Having consulted senior colleagues, I have decided that we must take further decisive action with respect to the paper.
This Sunday will be the last issue of the News of the World.
Colin Myler will edit the final edition of the paper. In addition, I have decided that all of the News of the World’s revenue this weekend will go to good causes.
While we may never be able to make up for distress that has been caused, the right thing to do is for every penny of the circulation revenue we receive this weekend to go to organizations – many of whom are long-term friends and partners – that improve life in Britain and are devoted to treating others with dignity.
We will run no commercial advertisements this weekend. Any advertising space in this last edition will be donated to causes and charities that wish to expose their good works to our millions of readers.
These are strong measures. They are made humbly and out of respect. I am convinced they are the right thing to do.
Many of you, if not the vast majority of you, are either new to the company or have had no connection to the News of the World during the years when egregious behavior occurred.
I can understand how unfair these decisions may feel. Particularly, for colleagues who will leave the company. Of course, we will communicate next steps in detail and begin appropriate consultations.
You may see these changes as a price loyal staff at the News of the World are paying for the transgressions of others. So please hear me when I say that your good work is a credit to journalism. I do not want the legitimacy of what you do to be compromised by acts of others. I want all journalism at News International to be beyond reproach. I insist that this organization lives up to the standard of behavior we expect of others. And, finally, I want you all to know that it is critical that the integrity of every journalist who has played fairly is restored.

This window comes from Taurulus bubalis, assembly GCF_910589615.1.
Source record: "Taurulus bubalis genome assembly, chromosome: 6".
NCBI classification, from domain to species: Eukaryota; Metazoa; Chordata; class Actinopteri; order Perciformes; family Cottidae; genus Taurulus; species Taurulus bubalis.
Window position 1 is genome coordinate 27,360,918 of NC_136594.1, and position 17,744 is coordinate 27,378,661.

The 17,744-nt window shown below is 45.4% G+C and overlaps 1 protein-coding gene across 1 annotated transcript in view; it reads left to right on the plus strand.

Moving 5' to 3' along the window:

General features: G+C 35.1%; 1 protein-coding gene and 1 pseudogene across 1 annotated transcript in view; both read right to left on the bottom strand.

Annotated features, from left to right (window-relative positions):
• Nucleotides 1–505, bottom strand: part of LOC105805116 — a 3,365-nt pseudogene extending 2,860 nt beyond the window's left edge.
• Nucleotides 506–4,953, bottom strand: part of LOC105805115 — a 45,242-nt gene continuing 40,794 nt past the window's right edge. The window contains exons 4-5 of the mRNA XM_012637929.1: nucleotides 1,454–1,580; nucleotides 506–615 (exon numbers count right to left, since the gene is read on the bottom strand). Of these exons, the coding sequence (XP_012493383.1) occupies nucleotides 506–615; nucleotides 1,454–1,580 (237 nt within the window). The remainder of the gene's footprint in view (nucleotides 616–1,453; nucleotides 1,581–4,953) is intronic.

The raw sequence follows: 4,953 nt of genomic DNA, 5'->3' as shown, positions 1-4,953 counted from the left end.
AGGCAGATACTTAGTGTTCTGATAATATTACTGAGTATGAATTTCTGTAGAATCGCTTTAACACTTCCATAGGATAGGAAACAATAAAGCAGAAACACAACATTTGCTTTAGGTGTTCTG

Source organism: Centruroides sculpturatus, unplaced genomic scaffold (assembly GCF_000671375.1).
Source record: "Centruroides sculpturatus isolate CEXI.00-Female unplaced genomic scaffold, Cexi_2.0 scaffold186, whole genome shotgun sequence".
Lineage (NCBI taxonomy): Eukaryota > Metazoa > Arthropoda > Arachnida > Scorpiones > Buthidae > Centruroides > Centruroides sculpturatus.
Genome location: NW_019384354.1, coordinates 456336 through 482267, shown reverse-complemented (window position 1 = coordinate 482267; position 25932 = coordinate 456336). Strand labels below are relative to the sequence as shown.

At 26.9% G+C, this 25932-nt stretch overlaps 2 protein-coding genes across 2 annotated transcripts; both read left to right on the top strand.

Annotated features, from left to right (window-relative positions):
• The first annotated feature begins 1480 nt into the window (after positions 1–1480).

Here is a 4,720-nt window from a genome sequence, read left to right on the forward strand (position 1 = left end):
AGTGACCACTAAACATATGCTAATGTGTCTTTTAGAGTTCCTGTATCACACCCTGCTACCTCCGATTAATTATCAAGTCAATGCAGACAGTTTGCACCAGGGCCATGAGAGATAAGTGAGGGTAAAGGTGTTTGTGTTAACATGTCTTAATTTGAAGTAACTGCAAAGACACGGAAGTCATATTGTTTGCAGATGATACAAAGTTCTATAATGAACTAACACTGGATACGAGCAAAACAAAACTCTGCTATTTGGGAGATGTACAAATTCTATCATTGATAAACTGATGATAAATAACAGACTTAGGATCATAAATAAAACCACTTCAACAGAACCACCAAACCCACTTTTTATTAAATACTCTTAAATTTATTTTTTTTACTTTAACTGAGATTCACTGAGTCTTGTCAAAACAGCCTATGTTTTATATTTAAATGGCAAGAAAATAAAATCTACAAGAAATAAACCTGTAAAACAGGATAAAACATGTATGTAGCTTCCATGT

Thank you for listening.”
As my colleagues Sarah Lyall and Alan Cowell reported, what began as an investigation into journalists from a British tabloid listening to the voice mail messages of celebrities has now widened to include much more serious allegations: that the newspaper paid police officers for information and even interfered with a murder investigation.
On Thursday, The Guardian reported that Scotland Yard was investigating allegations that journalists from The News of the World, Britain’s most popular Sunday tabloid, paid more than $150,000 in bribes to five officers for information.
Here is video of Rebekah Brooks, the former editor of The News of the World and current chief executive of the News Corporation’s British newspaper division, saying, during testimony to a British parliamentary committee in 2003, “We have paid the police for information in the past.”
Immediately after Ms. Brooks made that statement, Andy Coulson, her former deputy, insisted that the paper had never done anything illegal. According to The Guardian, information that bribes had been paid was contained in documents sent to the police by News International last month. The newspaper reports, “All the payments are understood to have taken place in 2003, the year Rebekah Brooks handed editorship of The News of the World to Andy Coulson.”
As The Lede explained on Tuesday, Ms. Brooks claimed earlier this year in a letter to another committee that her remarks in 2003 had been misunderstood. In that letter, Ms. Brooks wrote that she had no “knowledge of any specific cases” in which payments were made to police officers by News International, and that she had been speaking in general terms about the British newspaper industry when she gave that answer eight years ago.
During a debate in the House of Commons on Wednesday, a member of Britain’s opposition Labour Party, Tom Watson, detailed another serious allegation. Mr. Watson claimed that police officers had told Ms. Brooks in 2002 that they had evidence that her newspaper had paid private investigators to spy on a police detective in order to derail his investigation of a murder. (Video of Mr. Watson’s statement was posted on The Lede on Wednesday.)
In a statement to Channel 4 News, the British newspaper division of News Corporation, News International, said that it would challenge Tom Watson to make these allegations outside “the cloak of Parliamentary privilege.” Because Mr. Watson made his allegations in the House of Commons, he is protected from being sued for libel in Britain.